Dusted Features

Face the Musician: Bombino’s Agadez

today features
reviews charts
labels writers
info donate

Search by Artist

Sign up here to receive weekly updates from Dusted

email address

Recent Reviews

Dusted Features

Face the Musician is based on the idea that discussion of an album shouldn’t end with its review, because there’s always more to say. So we invite the musician back — not to critique the review, but to talk about their work with the review as a conversation piece.

Face the Musician: Bombino’s Agadez

  • Read Dusted’s review of Bombino’s Agadez by Bill Meyer

    Ben Tausig: Bill suggests that this album is a star turn, in everything from sound to presentation to its high-profile collaborations. Is this in fact the move you were trying to make?

    Bombino: There are no guest stars on this album. Nothing fancy. This album was about pouring out what has been in my heart for several years. It’s a very personal work. It was done in Agadez where I live and also we recorded parts of it in Cambridge in the U.S., in Ron Wyman’s house. We were in his house because Ron Wyman was able to get us there to record. We floated the calabash in a bathtub, we used closets to isolate amplifiers, and put up blankets. If we needed to record the entire album in the middle of the desert, we would have done that. Much of it is recorded that way, in fact — live in Agadez.

    Tausig: What happened to the "group" in Group Bombino?

    Bombino: Sublime Frequencies decided on the name Group Bombino for the album they released. We did not have contact at that time. My name as an artist is simply Bombino so that’s why I am known that way now. It’s really as simple as that.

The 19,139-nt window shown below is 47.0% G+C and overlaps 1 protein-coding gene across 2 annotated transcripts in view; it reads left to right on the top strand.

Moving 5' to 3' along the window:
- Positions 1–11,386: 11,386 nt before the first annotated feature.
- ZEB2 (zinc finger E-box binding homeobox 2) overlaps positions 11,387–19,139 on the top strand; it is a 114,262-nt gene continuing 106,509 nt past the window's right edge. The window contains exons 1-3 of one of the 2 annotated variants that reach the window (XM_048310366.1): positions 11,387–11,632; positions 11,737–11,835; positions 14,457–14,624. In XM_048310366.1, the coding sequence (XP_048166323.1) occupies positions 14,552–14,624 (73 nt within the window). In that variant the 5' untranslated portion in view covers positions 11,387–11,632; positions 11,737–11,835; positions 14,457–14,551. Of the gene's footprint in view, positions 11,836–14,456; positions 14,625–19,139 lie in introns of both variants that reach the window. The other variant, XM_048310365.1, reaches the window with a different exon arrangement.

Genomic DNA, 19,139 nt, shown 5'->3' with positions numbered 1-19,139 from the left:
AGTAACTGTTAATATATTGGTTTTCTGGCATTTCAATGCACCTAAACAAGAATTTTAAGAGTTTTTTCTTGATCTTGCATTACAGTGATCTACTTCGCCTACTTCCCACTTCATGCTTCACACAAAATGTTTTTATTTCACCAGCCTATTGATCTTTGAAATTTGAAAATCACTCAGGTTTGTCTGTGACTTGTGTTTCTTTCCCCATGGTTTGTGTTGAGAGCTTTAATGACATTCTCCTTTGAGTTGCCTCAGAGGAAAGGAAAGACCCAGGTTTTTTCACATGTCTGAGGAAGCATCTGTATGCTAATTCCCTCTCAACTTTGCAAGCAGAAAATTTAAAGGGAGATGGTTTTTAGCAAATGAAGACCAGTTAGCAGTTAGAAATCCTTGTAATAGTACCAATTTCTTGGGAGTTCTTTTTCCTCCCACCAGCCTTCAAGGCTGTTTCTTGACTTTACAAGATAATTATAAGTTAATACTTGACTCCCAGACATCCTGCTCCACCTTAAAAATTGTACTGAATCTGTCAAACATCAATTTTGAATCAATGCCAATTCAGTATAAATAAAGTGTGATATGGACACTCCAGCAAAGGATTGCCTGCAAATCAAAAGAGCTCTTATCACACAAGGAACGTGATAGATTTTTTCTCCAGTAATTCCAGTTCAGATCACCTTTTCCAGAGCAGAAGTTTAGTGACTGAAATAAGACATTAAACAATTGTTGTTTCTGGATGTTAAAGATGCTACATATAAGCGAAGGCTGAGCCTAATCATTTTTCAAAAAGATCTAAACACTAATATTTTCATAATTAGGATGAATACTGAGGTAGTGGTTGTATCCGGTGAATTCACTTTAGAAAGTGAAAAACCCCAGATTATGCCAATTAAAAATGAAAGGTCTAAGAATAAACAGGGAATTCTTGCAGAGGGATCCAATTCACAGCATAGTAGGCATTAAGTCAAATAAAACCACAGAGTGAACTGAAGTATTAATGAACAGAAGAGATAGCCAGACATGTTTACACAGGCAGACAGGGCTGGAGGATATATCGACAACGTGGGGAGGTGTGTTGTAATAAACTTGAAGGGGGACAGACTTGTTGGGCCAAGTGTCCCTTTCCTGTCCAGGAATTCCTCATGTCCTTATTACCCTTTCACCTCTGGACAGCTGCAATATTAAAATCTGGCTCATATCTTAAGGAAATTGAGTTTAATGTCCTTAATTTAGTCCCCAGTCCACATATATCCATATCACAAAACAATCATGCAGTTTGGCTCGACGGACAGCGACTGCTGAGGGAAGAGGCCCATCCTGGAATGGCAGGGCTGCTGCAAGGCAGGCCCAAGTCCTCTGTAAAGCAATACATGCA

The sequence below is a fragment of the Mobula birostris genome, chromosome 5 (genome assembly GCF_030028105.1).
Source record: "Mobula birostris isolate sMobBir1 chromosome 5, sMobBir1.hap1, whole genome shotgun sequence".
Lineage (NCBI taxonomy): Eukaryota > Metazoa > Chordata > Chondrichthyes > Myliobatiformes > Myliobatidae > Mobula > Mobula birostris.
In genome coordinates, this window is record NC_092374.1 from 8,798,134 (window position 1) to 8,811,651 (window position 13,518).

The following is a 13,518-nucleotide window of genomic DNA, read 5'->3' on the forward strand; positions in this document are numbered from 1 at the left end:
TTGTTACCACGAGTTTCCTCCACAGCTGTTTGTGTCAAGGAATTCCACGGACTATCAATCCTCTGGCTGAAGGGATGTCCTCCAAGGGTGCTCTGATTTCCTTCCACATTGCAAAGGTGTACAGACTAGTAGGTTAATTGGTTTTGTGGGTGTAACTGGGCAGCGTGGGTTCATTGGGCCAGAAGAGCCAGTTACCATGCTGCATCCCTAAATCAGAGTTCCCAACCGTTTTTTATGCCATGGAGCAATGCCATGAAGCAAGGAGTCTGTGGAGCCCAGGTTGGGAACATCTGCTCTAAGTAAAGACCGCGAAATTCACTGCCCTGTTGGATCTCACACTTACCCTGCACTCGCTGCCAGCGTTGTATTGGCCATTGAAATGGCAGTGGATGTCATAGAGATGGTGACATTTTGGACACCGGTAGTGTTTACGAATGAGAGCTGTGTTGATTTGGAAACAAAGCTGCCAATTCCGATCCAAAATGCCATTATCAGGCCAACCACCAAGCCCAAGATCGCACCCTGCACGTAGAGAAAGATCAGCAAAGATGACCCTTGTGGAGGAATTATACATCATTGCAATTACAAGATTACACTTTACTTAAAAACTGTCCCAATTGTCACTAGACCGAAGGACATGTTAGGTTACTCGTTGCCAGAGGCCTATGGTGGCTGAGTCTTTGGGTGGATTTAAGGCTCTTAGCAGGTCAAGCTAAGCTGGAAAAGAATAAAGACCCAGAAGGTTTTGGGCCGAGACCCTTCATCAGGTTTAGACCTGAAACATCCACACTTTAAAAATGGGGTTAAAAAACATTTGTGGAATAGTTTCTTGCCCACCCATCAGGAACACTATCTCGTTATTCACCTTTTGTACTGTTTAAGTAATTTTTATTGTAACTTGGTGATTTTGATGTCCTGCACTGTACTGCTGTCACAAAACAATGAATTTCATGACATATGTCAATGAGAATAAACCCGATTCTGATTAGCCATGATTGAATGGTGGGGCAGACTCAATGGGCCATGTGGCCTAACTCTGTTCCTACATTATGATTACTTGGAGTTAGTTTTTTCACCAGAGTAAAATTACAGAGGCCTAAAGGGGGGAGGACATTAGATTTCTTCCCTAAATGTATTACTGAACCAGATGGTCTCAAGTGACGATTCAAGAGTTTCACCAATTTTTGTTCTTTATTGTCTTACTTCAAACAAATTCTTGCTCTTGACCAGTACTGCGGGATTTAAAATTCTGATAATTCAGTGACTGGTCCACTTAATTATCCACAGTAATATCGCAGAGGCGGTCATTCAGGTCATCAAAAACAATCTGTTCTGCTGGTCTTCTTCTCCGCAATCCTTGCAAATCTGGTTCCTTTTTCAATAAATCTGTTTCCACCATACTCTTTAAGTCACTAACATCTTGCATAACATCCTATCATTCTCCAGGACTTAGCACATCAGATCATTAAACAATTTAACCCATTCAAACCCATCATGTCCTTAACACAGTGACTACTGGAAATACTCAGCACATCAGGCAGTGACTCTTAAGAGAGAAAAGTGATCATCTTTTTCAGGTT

Tausig: The review only touches briefly on the relationship between displacement and music, but surely the Tuareg Rebellion and its lingering consequences have continued to affect your work. How was this album — in terms of both the songs and the recording process — touched by the conflict?

    Bombino: Throughout my life the Tuareg have been in and out of rebellion with the government of Niger. I grew up in this instability. There was tension. I started to play guitar when it was illegal to play it as a Tuareg in Niger. People pay attention to music looking for leadership, and I am aware of this when I write my songs. I think and I hope that my music helped to convince people that the war was not worth fighting — that is was time to return to Agadez, create tourism there, and so forth. Enough with the mistakes, it’s time to return home and rebuild our country. Now that I have a daughter, I simply hope and pray that she does not go through the same struggles that we have had. No more problems between us. This is why I dedicated the album to Agadez.

    Tausig: This review, like much American and European coverage of music from elsewhere in the world, mediates its interpretation at several points through western artists and production aesthetics. How is it for you to read coverage of your music that brings up names like Richard Thompson?

    Bombino: People are always going to compare one artist with another. That is normal and I expect that. For me, it is an honor beyond words to be compared to top artists from anywhere. I am just happy that I have had the chance to get my music to many more people in the world. If people enjoy it, that’s great! They can compare it to whomever they want (laughs)

    Tausig: Can you talk a bit about the first time you met Sublime Frequencies and what your eventual arrangements with them were?

    Bombino: Hisham from Sublime Frequencies came to visit Agadez a few years ago. A friend of Hisham knew me as an artist here and he introduced us. He immediately wanted to make an album. We met a few times and finally he came with a contract and made a deal to release an album of my music recorded live. He came to record a live album of a concert I played for a marriage in Agadez. Then I didn’t hear from here for a year or so. I didn’t speak to him again until I was in Boston, recording for my new album Agadez.

    By Ben Tausig

    Read More

    View all articles by Ben Tausig

  • ©2002-2011 Dusted Magazine. All Rights Reserved.